THE MERGER DIRECTIVE
The EU Merger Directive was intended to facilitate cross-border re-organisations between companies in different EU Member States. This Directive allows for the deferral of certain taxes that could be chargeable on the difference between the market value and tax value of assets and liabilities on a group re-organisation.
If the UK does not continue to fall within the scope of the Directive post-Brexit, it could result in taxes being imposed on cross-border mergers between UK businesses and EU businesses.
The EU introduced VAT harmonisation measures through the EU Principal VAT Directive, in order to facilitate trade between Member States. The UK's VAT law is a product of not only EU legislation, but also its own national implementation measures and binding EUlevel case law.
The system of VAT is very likely to continue to apply in the UK post-Brexit, but leaving the EU could allow the UK to make desired modifications to its VAT system, most likely by setting its own VAT rates, selecting its own reduced rate supplies and creating its own exemptions. While derogating from the EU VAT scheme grants flexibility, it is also likely to require an overhaul of the VAT-related procedures that businesses have grown comfortable with, for example, the methods of reclaiming VAT from EU tax authorities. Given the potential risk of double taxation, the UK may wish to keep its VAT system in line, as far as possible, with other EU Member States.
However, without knowing the form that the UK's departure from the EU will take (see our summary of the possible approaches in our general Brexit Briefing), and how negotiations with the European Commission will proceed, it is difficult to speculate on the exact changes that will be seen in the VAT sphere. The most likely repercussion would be the introduction of import VAT on goods entering the EU from the UK, potentially resulting in cash flow issues for businesses due to the delay between the payment of customs charges and recovering the input VAT.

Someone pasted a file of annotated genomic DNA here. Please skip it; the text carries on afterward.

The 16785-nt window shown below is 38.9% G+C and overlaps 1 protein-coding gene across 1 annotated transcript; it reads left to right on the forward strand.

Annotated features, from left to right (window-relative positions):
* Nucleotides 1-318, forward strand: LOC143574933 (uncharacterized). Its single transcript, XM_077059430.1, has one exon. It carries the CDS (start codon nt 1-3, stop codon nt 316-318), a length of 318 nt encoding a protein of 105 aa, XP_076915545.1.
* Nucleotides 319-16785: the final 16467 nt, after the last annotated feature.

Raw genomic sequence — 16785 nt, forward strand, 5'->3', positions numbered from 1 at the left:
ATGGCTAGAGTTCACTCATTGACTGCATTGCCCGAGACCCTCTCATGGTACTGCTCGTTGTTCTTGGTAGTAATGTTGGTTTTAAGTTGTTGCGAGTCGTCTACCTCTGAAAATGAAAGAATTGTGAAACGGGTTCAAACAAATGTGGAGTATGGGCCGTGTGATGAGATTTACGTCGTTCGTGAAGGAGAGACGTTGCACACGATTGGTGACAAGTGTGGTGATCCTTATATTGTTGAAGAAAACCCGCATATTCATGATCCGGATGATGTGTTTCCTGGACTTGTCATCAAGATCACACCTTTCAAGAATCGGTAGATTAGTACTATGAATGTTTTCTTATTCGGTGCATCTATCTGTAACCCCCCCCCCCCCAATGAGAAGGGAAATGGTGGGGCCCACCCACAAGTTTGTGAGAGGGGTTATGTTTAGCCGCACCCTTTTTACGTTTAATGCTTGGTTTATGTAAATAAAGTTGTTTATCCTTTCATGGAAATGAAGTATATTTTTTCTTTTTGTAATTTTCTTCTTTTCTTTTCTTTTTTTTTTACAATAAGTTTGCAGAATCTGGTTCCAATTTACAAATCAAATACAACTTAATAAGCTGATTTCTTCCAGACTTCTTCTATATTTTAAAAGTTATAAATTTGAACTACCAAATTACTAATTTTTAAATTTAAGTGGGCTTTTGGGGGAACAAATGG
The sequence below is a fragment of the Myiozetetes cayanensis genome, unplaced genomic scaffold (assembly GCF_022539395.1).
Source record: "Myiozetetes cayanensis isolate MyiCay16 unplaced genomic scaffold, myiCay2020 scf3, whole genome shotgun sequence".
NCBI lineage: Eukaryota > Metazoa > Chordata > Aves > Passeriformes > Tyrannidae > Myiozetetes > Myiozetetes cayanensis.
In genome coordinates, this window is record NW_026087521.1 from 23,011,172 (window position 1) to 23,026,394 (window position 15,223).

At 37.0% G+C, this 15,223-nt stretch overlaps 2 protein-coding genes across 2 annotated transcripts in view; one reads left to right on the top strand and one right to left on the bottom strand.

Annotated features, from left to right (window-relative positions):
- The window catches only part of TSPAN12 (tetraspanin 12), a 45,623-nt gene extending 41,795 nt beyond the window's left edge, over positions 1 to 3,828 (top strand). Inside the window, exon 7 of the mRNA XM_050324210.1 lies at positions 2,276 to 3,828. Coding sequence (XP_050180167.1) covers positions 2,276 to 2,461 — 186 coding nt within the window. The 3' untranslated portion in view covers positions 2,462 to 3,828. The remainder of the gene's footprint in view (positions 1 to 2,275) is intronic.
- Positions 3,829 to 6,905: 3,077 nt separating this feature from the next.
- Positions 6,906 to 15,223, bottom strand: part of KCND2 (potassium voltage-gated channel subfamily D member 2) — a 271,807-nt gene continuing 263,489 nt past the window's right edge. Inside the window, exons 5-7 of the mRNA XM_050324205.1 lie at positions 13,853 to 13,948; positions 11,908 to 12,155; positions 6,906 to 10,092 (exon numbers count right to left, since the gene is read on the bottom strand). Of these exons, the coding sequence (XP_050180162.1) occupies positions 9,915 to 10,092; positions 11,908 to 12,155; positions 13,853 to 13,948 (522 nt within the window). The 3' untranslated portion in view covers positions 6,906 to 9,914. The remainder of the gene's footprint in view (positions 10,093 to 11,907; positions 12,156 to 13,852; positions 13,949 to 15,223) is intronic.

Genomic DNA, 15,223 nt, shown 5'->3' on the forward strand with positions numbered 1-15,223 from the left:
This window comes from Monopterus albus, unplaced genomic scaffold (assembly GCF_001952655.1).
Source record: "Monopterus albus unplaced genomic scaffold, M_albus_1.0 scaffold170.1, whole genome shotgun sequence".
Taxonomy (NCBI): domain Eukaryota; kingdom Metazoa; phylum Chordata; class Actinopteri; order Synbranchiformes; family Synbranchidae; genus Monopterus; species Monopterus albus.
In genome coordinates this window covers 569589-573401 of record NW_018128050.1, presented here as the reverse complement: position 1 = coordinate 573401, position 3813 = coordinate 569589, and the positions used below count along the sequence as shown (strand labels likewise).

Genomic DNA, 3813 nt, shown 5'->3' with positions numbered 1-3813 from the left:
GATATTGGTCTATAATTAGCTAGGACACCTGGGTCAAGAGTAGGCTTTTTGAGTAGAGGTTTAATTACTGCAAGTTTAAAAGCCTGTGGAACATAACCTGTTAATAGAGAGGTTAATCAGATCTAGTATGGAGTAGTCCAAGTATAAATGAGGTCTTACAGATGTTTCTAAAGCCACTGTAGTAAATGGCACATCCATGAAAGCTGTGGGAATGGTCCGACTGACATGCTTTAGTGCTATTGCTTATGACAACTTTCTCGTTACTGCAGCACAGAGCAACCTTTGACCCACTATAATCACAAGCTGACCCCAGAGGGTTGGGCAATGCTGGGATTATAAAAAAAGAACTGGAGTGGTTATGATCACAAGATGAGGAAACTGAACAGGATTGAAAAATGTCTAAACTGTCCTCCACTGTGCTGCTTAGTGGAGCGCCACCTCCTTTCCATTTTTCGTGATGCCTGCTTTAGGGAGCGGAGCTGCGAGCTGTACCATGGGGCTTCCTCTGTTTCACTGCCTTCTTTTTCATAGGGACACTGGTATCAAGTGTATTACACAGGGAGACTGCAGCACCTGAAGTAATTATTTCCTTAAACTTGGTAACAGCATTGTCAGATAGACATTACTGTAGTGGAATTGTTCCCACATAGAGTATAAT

Businesses should be live to the issue of needing extra working capital to address any cash flow issues. They should also consider whether any administrative or structural changes need to be implemented in order to manage VAT registrations throughout the EU.
Again, without knowing the exact form of the UK's relationship with the EU post-Brexit, it is hard to know how much the legal landscape in relation to customs will change. If the UK were to exit the EU's Customs Union, imports from the EU to the UK, and exports from the UK to the EU, could become subject to customs duties. There would also be practical issues to consider, such as the extra time, expense and effort needed to obtain customs clearance on both imports and exports. In such an instance, it would undoubtedly be less attractive for EU companies and consumers to choose UK suppliers when purchasing goods.
Businesses will need to be aware of any increased costs, both in terms of importing from EU suppliers, and exporting to EU customers. They will also need to consider how competitively their goods can be supplied against EU suppliers. Additionally, the size and scale of sales within the EU will need to be considered, as some businesses may find it more profitable to shift manufacturing operations to an EU site in order to avoid customs duties.
The two year Brexit notice period will give businesses the opportunity to review their international strategies and structures in the light of the terms of exit and the consequential changes made to the UK domestic tax system. A good place to start is perhaps the impact of the Parent Subsidiary Directive and Interest and Royalty Directive no longer being available to UK-based businesses.